Modern European History Series: Making Modern Europe
Publisher: IAB Inc.
Date: June 2006
Duration: 1 hours 28 minutes
Transition Period. Rise of Capitalism. Population Changes. The role of the devastation of the bubonic plague in the movement from rural manors to towns and rise of guilds. After the stagnant medieval era, the beginnings of a new economic and social system as the pursuit of profit by business means (3.57.00) = The Renaissance. Marco Polo travels to China. Rebirth of past cultures. The Arab Empire. Scientific revolution. New view of the universe. Shift to secular humanism; non-religious, not anti-religious.
(9.47.00) = Age of Exploration. Reaping rewards from other countries, especially gold, and Christopher Columbus as a turning point in world history. Role of the printing press in the rapid growth of exploration. Ambivalent attitudes toward nature. Native populations devastated. (16.27.00) = Protestant Reformation. Christianity splits into Roman Catholicism and Protestantism in the early 500s. Luther. Calvin. The concept of religion and economic individualism as an extension of capitalism (21.33.00) = Rise of the Nation-State. In France, divine-right monarchy, Louis XIV, is the epitome in 18th century. (23.48,00) = The Enlightenment. People now seen as logical who can achieve happiness through science and education. Standards for ethical behavior. Influences later French Revolution. (28.09.00) = The Decline of the Monarchy. English Revolution of 1740s. Cromwell. Growing away from absolute monarchs. American Revolution of 1776. The shot heard around the world. It's possible to defeat a large power. French Revolution of 1789. Overthrow of monarchy. Napoleonic war brings modern age to others. (42.57.00) = The Industrial Revolution Modern Industrial Capitalism. . England begins the factory system, 1780-1830. The impact of the Closure Act forcing millions of peasants to seek work in the cities. The minimizing of costs results in enormous misery. The planned slums, child labor. The impact of the canal system and the railroads. England becomes the most powerful country in the world. Rise of the new force of nationalism, patriotism, and the self-image of superiority. (48.29.00) = Rise of the Nationalism. Early 1800s. Love of country, striving for indigenous unity, but also sense of superiority leading to extremism. (49.46.00) = The New Modern Age. In the 19th century. music, art, literature, and poetry show change from the set forms of the conservative period to romantic forms, expressing feelings. Labor saving inventions and advances in science and medicine advance the belief in intellectual and material progress. The division of social and economic thinkers who advocate no interference with trade, with others who press for a more egalitarian society with distribution based on need not profit.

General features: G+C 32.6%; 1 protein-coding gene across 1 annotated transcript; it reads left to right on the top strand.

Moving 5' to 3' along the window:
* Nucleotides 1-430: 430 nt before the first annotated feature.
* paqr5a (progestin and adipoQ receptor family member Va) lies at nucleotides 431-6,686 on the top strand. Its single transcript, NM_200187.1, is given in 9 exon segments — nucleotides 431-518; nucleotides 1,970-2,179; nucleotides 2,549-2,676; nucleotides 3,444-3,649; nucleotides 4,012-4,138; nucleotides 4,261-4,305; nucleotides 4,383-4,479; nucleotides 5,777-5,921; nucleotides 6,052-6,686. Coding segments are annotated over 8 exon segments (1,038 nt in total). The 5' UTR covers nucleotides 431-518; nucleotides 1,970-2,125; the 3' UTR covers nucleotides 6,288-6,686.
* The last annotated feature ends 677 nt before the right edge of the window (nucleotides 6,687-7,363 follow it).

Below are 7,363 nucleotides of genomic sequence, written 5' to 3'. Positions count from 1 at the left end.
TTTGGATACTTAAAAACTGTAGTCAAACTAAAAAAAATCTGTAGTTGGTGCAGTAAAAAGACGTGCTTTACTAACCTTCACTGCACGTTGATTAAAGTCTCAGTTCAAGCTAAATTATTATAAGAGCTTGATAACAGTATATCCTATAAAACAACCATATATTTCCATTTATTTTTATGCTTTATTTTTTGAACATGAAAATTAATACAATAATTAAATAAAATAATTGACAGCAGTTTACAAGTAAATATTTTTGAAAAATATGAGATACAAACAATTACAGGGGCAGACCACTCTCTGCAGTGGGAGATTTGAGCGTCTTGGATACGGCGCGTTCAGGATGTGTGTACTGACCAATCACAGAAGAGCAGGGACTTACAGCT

Marx's view of capitalism. (53.03.06) = Industrial Capitalism. The division of social and economic thinkers who advocate no interference with trade, with others who press for a more egalitarian society with distribution based on need not profit (59.33.00) = Imperialism and Clash of Interests. Last ¼ of the 19th century. Need for control of foreign territory for raw materials and markets. England in India to milk resources as quickly as possible. Image of bringing modernity but actually creating backwardness. African countries are divided up. European countries establish spheres of influence in China. (1.06.10.00) = Seeds of Modern War. European countries, including Italy and Germany, undergo unification. The rise of German industrialization and competition for limited resources in the 19th century for industrial capitalism needs (1.09.54.00) = On a Collision Course. . Much progress in modernization in the 19th century but still mostly rural, but changing. On a collision course ending in the horror of WWI. Alliances are formed by England, France, and Russia, although a backward country, based on fears of Germany. Opposed by an alliance between Germany, Italy, Austria-Hungary. An arms buildup. Competition for colonies. On a collision course. (1.17.12.00) = WWI, 1914-1918. Germany plans to knock out France quickly and then take on Russia later. England declares war on Germany. Prolonged trench warfare. Pattern of attacking troops massacred by machine gun fire. Four years of slaughter until armistice in November, 1918.